Is there any doubt about this assassination?

The North Korean leader’s half brother was killed by VX, a lethal nerve agent that can be absorbed through the skin, Malaysian police said Friday, giving their first assessment of the cause of Kim Jong Nam’s death.

The finding will add to the increasing pile of evidence suggesting that Kim Jong Un’s regime in North Korea was behind the brazen and public attack on Kim Jong Nam in a Kuala Lumpur airport terminal last week.

ISIS killed fifty people in northwestern Syria:

An Islamic State car bomb killed more than 50 people on Friday in a Syrian village held by rebels, a war monitor said, a day after the jihadist group was driven from its last stronghold in the area.

Egyptian Christians flee for their lives:

Christian families and students fled Egypt's North Sinai province in droves on Friday after Islamic State killed the seventh member of their community in just three weeks.

A Reuters reporter saw 25 families gathered with their belongings in the Suez Canal city of Ismailia's Evangelical Church and church officials said 100 families, out of around 160 in North Sinai, were fleeing. More than 200 students studying in Arish, the province's capital, have also left.

Seven Christians have been killed in Arish between Jan. 30 and Thursday. Islamic State, which is waging an insurgency there, claimed responsibility for the killings, five of which were shootings. One man was beheaded and another set on fire.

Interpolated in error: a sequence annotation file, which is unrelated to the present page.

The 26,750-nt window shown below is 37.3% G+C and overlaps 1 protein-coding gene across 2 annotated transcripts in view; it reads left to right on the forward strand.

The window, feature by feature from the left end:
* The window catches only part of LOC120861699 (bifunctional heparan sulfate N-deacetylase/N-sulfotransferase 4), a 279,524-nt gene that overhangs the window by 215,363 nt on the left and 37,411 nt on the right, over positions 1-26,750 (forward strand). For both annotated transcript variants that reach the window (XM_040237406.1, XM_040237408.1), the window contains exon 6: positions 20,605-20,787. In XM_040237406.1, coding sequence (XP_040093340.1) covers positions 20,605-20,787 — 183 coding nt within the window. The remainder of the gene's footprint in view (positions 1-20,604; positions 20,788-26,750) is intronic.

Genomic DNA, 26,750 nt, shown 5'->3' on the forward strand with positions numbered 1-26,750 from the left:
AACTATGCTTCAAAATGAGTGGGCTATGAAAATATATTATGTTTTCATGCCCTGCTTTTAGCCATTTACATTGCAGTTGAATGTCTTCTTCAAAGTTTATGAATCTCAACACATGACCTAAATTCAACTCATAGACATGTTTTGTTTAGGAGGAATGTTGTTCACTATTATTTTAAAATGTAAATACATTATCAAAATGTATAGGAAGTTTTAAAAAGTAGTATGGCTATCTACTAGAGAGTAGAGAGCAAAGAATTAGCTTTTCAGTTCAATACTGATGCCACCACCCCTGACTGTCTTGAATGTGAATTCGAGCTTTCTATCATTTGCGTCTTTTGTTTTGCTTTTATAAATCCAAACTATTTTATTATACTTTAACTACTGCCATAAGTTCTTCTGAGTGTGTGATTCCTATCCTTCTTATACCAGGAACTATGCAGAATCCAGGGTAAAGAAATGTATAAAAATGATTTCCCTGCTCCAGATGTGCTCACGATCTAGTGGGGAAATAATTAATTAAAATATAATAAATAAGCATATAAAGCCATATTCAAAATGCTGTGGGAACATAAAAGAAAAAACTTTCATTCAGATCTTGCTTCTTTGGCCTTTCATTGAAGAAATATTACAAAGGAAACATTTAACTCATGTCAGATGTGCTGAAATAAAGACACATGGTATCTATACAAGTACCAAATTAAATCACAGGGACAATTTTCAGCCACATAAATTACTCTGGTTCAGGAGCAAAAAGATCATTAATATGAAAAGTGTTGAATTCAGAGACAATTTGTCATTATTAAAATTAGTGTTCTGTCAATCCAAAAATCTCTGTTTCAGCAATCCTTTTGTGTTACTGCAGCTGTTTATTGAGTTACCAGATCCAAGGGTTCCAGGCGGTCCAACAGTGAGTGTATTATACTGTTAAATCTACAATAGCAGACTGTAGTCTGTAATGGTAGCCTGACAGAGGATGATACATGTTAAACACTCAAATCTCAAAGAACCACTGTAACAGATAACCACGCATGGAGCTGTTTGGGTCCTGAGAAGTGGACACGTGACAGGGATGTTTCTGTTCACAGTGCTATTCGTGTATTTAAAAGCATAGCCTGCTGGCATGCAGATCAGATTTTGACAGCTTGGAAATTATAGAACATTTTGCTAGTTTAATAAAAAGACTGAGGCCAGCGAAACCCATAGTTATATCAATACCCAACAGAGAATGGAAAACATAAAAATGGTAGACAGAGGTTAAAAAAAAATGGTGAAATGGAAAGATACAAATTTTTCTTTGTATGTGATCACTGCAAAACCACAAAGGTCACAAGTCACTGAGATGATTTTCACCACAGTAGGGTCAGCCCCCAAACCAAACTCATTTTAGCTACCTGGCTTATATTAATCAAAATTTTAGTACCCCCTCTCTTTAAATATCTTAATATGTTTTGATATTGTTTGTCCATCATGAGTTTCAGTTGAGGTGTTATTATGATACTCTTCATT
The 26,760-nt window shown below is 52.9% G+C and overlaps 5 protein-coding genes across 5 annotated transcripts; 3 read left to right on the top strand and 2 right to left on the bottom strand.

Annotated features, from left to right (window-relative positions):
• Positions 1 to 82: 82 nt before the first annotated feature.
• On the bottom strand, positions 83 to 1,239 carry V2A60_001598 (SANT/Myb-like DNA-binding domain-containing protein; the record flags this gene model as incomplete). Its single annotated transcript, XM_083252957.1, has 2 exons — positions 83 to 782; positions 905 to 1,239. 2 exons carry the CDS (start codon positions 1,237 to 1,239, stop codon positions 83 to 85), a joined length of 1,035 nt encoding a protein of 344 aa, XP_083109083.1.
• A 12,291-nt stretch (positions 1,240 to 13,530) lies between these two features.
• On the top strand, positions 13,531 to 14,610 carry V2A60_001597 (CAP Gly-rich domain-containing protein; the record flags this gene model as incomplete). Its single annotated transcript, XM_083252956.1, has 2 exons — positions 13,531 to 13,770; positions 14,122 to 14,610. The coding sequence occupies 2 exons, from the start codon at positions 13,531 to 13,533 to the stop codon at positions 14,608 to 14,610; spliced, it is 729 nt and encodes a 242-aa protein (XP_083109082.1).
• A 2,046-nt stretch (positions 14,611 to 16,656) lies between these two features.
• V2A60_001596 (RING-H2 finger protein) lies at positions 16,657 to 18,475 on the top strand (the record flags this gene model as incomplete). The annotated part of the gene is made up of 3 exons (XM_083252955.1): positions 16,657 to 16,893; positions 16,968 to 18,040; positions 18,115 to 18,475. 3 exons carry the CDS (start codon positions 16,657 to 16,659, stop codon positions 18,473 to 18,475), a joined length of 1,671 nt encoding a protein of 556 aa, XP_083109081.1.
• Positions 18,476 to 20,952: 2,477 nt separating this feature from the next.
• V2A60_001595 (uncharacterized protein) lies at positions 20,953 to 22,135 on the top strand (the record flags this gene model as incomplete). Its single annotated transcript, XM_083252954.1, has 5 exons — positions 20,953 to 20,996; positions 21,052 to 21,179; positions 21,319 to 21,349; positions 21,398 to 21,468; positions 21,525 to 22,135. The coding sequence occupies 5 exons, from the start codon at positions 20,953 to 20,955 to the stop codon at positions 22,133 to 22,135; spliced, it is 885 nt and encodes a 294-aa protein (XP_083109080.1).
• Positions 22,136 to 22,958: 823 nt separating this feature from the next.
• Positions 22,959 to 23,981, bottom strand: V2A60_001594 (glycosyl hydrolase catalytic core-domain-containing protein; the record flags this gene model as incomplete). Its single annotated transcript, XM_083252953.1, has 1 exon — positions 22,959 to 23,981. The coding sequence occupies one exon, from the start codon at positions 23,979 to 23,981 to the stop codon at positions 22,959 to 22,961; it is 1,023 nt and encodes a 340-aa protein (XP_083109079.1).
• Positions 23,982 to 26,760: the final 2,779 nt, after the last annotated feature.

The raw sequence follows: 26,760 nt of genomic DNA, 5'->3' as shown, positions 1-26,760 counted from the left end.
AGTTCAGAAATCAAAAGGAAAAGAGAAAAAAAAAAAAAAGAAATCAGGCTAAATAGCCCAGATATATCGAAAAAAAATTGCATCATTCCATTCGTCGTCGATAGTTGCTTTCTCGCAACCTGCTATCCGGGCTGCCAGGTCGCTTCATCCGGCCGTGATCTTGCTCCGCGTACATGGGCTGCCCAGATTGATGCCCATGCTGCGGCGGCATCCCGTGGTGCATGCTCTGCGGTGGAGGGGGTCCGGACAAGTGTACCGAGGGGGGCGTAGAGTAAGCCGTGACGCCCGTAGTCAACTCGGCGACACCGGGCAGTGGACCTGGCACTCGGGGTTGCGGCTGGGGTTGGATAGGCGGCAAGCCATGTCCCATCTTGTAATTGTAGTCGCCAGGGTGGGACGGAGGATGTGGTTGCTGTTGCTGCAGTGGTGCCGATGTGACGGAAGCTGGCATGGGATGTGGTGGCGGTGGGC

"I am not going to wait for death," Rami Mina, who left Arish on Friday morning, said by telephone. "I shut down my restaurant and got out of there. These people are ruthless."

Sectarian attacks occur often in Egypt but are usually confined to home burning, crop razing, attacks on churches, and forced displacement.

Arish residents said militants circulated death lists online and on the streets, warning Christians to leave or die.

"My father is the second name on their list; anyone Christian they put on the list" Munir Adel, a vegetable seller who fled on Friday, said as he huddled with four family members at the Evangelical Church, waiting for church officials to find them a place to stay.

Adel's parents did not leave Arish because of their old age, he said. "They could be killed at any moment."

(Sidebar: I realise that by even mentioning these acts of Islamist terrorism, I have committed the unforgivable crime of Islamophobia. If anything, I should be condemning these Coptic whiners and excoriating them for being alive.)

I guess there is just no pleasing Russia:

Russian politicians close to the Kremlin said on Friday U.S. President Donald Trump's declared aim of putting the U.S. nuclear arsenal "at the top of the pack" risked triggering a new Cold War-style arms race between Washington and Moscow.